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Maple Leafs buy out Tim Gleason, rejected by Josh Gorges

Montreal Canadiens' David Desharnais, right, celebrates a goal with teammate Josh Gorges during the first period of an NHL hockey game in Tampa, Florida February 28, 2012.

Reuters

Add another name to the Toronto Maple Leafs lengthy list of players tossed on the scrap heap.

And another name of a player who doesn't want to play for the Leafs.

The Leafs put defenceman Tim Gleason on unconditional waivers on Monday afternoon in order to buy out his contract. Because Toronto had already used its two compliance buyouts on Mike Komisarek and Mikhail Grabovski last year, Gleason's will be what's known as a regular-course buyout and put a charge against the Leafs cap for the next four years.

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More intriguingly, TSN's Bob McKenzie reported that the Leafs had attempted to acquire Montreal Canadiens defenceman Josh Gorges but that he wouldn't waive his no-trade clause to go to Toronto.

Both bits of news come after the weekend trade of Carl Gunnarsson to the St. Louis Blues for Roman Polak, a move highly in keeping with the Leafs push to dramatically remodel their defence to be more physical and hard hitting.

Let's talk Gleason first. The Leafs landed him at the Winter Classic for John-Michael Liles, who had been given a ridiculous four-year deal by former GM Brian Burke and then quickly punted to the press box (and eventually the minors) by coach Randy Carlyle.

Liles went to Carolina and played reasonably well, albeit not enough to earn his contract.

Gleason? He started out fine but was progressively overwhelmed as the season wore on, spending more and more time in his own zone as the wheels fell off the Leafs 18-wheeler over the tail end of the year.

He ultimately became the worst possession player on an extremely poor possession team and had to go.

The tough part is the Leafs had ways around ending up in this position. They could have used the compliance buyout on Liles last summer instead of Komisarek and would have been entirely free of both cap hits going into next season.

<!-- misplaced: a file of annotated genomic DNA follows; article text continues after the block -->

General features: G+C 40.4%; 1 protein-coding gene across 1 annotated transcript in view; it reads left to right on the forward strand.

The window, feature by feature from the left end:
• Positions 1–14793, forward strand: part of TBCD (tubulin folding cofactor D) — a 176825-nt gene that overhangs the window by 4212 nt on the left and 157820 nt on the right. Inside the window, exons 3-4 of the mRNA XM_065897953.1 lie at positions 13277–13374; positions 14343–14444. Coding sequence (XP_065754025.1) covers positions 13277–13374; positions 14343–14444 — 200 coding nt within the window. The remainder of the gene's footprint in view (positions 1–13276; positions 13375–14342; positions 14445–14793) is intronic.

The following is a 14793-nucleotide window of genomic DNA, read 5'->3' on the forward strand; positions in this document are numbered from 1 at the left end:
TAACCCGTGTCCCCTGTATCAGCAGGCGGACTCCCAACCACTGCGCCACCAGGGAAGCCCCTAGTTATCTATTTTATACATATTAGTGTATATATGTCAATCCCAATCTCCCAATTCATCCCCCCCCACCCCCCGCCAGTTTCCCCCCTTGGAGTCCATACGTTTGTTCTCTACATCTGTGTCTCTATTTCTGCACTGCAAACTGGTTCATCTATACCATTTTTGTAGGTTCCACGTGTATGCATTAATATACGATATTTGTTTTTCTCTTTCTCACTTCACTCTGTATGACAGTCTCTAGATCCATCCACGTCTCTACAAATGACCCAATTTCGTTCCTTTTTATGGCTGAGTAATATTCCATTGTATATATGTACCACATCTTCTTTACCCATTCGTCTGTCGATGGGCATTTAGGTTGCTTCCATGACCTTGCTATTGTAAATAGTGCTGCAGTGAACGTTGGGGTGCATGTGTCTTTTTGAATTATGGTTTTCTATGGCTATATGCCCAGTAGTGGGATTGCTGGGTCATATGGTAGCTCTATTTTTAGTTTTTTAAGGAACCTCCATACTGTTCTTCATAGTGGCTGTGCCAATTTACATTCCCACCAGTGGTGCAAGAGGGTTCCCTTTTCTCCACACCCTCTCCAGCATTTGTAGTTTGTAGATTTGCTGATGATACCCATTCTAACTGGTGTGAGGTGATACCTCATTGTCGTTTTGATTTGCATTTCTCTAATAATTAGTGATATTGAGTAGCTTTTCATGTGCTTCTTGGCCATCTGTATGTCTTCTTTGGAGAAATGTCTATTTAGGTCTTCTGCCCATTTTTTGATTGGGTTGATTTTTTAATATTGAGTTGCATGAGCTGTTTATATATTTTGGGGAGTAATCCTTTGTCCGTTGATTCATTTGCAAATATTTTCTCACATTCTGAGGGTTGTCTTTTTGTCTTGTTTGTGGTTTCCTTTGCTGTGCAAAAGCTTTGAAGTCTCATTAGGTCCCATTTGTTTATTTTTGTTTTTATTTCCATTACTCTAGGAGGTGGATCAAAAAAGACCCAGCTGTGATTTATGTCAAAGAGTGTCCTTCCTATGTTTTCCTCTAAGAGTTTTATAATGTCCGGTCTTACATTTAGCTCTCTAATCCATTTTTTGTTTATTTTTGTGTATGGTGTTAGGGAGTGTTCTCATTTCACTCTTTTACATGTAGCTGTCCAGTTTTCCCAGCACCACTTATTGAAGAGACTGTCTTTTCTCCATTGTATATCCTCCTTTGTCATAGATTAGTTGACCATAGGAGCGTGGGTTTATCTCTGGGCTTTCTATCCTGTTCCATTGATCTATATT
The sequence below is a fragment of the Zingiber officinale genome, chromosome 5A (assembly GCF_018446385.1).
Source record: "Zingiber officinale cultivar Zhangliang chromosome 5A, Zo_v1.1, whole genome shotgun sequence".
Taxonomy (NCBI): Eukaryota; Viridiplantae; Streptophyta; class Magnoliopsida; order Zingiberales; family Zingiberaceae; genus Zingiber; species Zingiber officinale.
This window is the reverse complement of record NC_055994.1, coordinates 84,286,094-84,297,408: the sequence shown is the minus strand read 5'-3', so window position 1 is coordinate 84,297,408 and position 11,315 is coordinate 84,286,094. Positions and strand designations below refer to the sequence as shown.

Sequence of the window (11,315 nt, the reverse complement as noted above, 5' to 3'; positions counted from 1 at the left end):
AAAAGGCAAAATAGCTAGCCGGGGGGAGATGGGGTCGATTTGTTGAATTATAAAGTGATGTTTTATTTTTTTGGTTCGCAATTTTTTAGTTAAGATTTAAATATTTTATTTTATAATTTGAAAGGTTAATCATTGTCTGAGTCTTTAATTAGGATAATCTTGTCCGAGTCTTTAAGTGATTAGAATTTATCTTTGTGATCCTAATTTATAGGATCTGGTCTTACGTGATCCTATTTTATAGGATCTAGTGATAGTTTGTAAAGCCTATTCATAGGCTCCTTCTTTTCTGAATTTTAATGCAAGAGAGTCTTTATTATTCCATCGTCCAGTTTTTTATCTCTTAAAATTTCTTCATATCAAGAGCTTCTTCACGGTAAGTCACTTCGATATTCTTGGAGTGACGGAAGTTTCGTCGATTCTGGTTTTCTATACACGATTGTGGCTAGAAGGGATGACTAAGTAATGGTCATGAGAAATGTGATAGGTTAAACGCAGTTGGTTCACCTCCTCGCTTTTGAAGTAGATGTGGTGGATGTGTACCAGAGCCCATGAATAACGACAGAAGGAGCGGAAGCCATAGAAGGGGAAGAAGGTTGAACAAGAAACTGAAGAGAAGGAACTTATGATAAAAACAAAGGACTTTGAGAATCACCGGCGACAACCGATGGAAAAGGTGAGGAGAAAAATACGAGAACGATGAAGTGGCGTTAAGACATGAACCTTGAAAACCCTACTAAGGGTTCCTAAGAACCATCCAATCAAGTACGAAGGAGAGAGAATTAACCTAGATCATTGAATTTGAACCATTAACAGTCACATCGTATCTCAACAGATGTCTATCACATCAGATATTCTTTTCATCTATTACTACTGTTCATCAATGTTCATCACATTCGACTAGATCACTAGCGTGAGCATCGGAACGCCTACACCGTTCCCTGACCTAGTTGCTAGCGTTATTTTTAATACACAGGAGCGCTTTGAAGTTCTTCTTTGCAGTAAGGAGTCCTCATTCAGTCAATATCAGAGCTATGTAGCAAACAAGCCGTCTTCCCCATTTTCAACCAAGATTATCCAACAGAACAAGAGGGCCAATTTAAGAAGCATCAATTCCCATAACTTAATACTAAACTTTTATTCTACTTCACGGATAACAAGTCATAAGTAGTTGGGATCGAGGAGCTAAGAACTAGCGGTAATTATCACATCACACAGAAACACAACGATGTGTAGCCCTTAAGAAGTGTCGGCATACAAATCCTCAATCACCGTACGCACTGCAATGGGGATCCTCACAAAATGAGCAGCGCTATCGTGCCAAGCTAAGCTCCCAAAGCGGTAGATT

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Or not bought out Grabovski and had similar results while keeping some of their depth at centre.

As it is, the Leafs will now have roughly $23-million in cap space to re-sign their restricted free agents like Jake Gardiner and Cody Franson and make a play in unrestricted free agency on Tuesday starting at noon.

The Gorges talk is a clear indication the Leafs are trying to add more than one Polak-type player to further change their look on the blueline so you can expect them to begin pursuing other options along those lines.

It's clear from the scuttlebutt at the draft in Philadelphia over the weekend that Carlyle places some of the blame for the team's collapse late in the year on not having the right options on the blueline, so GM Dave Nonis is obliging by trying accommodate those wishes.

The problem is that the Leafs are hardly going to become a better puck possession team by adding more stay-at-homers, who generally speaking are being phased out of the league.

You look at the list of buyouts the last two years – Anton Volchenkov, Komisarek, Shane O'Brien, Aaron Rome, Keith Ballard, Steve Montador, Jeff Schultz, Greg Zanon, Hal Gill – and there are a lot of Gleasons on there.

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As we saw with the Canadiens in the playoffs, size and grit isn't always what wins in the NHL anymore, something that is more evident than ever when you look at how many small defencemen are succeeding.

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About the Author
Hockey Reporter

James joined The Globe as an editor and reporter in the sports department in 2005 and now covers the NHL and the Toronto Maple Leafs. More

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